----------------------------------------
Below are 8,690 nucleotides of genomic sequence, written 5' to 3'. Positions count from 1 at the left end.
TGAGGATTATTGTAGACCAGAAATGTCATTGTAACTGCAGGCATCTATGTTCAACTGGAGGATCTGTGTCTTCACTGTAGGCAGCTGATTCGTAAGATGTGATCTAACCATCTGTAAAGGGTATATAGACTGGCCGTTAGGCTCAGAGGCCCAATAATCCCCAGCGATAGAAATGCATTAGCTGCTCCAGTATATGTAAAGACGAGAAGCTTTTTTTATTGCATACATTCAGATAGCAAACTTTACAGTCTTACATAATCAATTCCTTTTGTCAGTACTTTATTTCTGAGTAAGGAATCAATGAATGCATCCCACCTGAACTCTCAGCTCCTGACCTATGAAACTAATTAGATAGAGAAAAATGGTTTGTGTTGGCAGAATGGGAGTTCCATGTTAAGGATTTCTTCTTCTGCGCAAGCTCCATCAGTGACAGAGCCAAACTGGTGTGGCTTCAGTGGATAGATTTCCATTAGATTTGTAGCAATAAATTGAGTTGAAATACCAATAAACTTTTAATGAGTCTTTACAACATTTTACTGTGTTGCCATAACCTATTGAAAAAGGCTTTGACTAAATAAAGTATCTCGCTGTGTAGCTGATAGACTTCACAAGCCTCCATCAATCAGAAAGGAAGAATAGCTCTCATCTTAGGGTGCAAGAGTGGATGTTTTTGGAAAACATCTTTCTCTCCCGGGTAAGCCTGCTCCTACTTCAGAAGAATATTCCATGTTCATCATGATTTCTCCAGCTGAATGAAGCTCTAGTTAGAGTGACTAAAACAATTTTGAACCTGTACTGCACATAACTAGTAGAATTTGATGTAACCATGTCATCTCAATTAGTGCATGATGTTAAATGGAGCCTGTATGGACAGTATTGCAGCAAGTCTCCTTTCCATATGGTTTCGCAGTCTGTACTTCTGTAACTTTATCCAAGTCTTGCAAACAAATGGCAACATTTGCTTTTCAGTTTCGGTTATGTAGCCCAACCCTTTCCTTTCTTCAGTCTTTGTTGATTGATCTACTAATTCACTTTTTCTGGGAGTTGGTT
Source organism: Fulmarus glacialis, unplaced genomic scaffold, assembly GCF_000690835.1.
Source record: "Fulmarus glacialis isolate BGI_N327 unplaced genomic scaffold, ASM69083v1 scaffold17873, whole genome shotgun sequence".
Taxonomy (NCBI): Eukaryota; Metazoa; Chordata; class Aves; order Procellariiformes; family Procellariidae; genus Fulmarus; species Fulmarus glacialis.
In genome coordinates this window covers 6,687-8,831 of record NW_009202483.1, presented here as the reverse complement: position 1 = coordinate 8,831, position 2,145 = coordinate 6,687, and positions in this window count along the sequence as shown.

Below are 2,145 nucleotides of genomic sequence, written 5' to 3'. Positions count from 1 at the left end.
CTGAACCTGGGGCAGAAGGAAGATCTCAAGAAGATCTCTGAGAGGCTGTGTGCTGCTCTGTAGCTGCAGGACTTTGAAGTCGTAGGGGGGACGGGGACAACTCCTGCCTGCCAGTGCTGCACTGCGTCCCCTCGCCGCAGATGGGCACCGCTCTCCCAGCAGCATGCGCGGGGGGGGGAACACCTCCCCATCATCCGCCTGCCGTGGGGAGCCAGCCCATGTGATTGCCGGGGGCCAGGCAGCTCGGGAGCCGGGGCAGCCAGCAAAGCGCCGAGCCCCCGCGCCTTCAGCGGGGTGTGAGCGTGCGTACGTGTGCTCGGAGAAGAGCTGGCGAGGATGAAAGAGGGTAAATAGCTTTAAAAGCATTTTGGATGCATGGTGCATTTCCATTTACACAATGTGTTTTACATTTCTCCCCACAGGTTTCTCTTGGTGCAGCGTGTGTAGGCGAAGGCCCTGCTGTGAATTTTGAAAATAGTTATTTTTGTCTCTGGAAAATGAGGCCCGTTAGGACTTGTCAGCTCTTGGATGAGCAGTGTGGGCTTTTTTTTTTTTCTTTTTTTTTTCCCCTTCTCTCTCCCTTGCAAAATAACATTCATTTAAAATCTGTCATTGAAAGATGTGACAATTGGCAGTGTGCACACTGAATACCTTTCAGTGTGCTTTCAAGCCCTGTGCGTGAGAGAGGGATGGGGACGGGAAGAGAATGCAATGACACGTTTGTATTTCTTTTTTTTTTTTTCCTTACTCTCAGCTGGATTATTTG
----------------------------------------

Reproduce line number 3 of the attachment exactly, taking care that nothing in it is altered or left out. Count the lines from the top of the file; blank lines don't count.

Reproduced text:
Source organism: Fulmarus glacialis, unplaced genomic scaffold, assembly GCF_000690835.1.